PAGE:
Dea by chance discovered she had a gift for reading “triumph cards”. She could foretell the future from the cards good or bad; she saw it all. Caterina and Dea shared the same fate and the same cards came up almost every time. The tower card always appeared but who’s tower was it, when and where were unknown but even if the women knew the end all that really mattered was how they got to that point and if they could survive it. They had to be prepared for whatever the tower held in the future.
Caterina married one of the most powerful men in Italy. Count Girolamo Riario was nephew to the Pope and leader of the papal army. It was not a love match but it evolved into a power match with Caterina being the leader in the end. Caterina ruled everything, she took lovers, ordered her armies, and all the while had Dea consult the cards for what the future held. Dea had her own ambitions; top on the list was to find her beloved husband Matteo’s murderer. Matteo was secretary to Caterina’s father and held not only the duke’s secrets but fiercely protected his own. In the end Pope Alexander VI and his son Cesare became their greatest enemy. A one-time friend that could also be considered a foe, Pope Alexander and his son lusted for not just Caterina’s person but her lands also. At this time in Italy the Borgia’s were on a rampage and not even the bravest women in all of Italy were left unscathed and Caterina was next on the list to take down all in the name of the Holy Father.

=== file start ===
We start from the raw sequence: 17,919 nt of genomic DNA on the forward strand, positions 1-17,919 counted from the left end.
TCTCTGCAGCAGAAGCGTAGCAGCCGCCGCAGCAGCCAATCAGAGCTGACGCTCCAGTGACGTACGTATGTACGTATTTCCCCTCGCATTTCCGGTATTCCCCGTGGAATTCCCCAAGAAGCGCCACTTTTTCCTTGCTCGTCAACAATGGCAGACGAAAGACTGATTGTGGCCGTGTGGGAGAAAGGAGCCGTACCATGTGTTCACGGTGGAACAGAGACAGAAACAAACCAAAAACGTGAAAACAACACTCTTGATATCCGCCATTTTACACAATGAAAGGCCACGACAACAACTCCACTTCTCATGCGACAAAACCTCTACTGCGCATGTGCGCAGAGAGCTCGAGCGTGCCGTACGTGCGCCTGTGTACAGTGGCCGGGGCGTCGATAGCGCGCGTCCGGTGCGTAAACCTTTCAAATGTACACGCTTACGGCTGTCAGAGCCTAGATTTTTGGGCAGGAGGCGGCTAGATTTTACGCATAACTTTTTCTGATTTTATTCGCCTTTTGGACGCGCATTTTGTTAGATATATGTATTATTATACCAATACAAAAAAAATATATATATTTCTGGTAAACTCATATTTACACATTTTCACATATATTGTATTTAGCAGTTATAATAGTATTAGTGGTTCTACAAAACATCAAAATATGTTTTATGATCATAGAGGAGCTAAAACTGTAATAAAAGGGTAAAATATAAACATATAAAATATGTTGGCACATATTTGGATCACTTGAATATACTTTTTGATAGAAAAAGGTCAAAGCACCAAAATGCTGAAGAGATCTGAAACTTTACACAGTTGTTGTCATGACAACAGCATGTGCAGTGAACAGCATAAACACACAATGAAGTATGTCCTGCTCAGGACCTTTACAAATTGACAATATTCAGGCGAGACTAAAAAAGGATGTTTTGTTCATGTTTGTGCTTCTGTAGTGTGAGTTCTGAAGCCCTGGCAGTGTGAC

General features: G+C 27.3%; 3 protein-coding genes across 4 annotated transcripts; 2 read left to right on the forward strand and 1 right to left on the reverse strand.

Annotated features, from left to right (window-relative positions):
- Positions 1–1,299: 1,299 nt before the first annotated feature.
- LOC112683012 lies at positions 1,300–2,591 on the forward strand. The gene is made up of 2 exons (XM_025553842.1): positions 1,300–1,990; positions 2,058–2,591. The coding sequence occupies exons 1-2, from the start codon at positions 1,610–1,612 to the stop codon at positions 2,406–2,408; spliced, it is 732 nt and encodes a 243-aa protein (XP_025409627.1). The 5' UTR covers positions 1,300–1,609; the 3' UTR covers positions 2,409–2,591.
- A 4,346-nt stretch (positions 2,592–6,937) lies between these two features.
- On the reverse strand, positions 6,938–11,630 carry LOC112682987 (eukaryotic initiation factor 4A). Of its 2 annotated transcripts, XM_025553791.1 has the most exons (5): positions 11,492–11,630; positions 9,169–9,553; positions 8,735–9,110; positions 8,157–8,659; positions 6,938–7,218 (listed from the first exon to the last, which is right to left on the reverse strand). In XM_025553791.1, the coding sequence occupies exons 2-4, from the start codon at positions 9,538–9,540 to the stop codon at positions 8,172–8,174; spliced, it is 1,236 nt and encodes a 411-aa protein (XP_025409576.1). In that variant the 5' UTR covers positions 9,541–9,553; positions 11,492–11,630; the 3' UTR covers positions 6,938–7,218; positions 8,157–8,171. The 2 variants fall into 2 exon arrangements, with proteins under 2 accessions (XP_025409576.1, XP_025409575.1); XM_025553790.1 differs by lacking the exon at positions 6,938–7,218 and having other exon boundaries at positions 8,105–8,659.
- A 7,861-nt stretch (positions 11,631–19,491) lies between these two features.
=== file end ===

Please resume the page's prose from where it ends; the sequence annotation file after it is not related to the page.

4.5/5 Awesomely far fetched but wildly exciting historical fiction readings. I enjoyed this novel but the whole time I read it I knew there must have been a lot of historical liberties taken by the author. I would not recommend this novel to readers that need historical accuracy because this would not be your cup of tea. I would highly recommend this novel to newbies in Italian historical fiction.
X-Rating for sexual encounters and violence
FTC- this novel is part of my personal collection and I received no compensation for it.
Amazon: THE SCARLET CONTESSA by Jeanne Kalogridis